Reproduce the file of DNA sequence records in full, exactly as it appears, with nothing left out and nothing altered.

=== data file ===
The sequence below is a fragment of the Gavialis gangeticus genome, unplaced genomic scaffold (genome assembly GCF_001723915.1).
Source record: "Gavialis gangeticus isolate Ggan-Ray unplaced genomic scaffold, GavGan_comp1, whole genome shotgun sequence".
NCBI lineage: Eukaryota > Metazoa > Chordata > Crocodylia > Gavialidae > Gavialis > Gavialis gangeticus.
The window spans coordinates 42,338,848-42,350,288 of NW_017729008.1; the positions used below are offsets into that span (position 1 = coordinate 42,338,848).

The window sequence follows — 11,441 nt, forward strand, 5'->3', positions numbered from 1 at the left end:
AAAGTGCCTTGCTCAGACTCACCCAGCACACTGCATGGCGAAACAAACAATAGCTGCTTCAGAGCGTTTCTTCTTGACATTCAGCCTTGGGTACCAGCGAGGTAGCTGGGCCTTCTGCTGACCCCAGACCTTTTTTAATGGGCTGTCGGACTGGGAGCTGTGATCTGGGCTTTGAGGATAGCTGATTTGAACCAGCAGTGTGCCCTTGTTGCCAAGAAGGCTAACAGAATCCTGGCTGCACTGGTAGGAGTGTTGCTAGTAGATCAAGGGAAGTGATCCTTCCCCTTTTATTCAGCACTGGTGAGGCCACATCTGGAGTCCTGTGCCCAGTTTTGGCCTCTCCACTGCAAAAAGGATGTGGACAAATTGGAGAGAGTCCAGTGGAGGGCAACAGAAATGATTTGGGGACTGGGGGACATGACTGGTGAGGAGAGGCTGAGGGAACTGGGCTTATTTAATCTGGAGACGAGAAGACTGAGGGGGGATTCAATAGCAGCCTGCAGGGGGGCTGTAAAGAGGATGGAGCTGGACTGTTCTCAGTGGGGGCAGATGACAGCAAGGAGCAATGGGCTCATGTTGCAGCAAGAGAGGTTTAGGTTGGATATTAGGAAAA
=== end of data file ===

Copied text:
The sequence below is a fragment of the Gavialis gangeticus genome, unplaced genomic scaffold (genome assembly GCF_001723915.1).
Source record: "Gavialis gangeticus isolate Ggan-Ray unplaced genomic scaffold, GavGan_comp1, whole genome shotgun sequence".
NCBI lineage: Eukaryota > Metazoa > Chordata > Crocodylia > Gavialidae > Gavialis > Gavialis gangeticus.
The window spans coordinates 42,338,848-42,350,288 of NW_017729008.1; the positions used below are offsets into that span (position 1 = coordinate 42,338,848).

The window sequence follows — 11,441 nt, forward strand, 5'->3', positions numbered from 1 at the left end:
AAAGTGCCTTGCTCAGACTCACCCAGCACACTGCATGGCGAAACAAACAATAGCTGCTTCAGAGCGTTTCTTCTTGACATTCAGCCTTGGGTACCAGCGAGGTAGCTGGGCCTTCTGCTGACCCCAGACCTTTTTTAATGGGCTGTCGGACTGGGAGCTGTGATCTGGGCTTTGAGGATAGCTGATTTGAACCAGCAGTGTGCCCTTGTTGCCAAGAAGGCTAACAGAATCCTGGCTGCACTGGTAGGAGTGTTGCTAGTAGATCAAGGGAAGTGATCCTTCCCCTTTTATTCAGCACTGGTGAGGCCACATCTGGAGTCCTGTGCCCAGTTTTGGCCTCTCCACTGCAAAAAGGATGTGGACAAATTGGAGAGAGTCCAGTGGAGGGCAACAGAAATGATTTGGGGACTGGGGGACATGACTGGTGAGGAGAGGCTGAGGGAACTGGGCTTATTTAATCTGGAGACGAGAAGACTGAGGGGGGATTCAATAGCAGCCTGCAGGGGGGCTGTAAAGAGGATGGAGCTGGACTGTTCTCAGTGGGGGCAGATGACAGCAAGGAGCAATGGGCTCATGTTGCAGCAAGAGAGGTTTAGGTTGGATATTAGGAAAA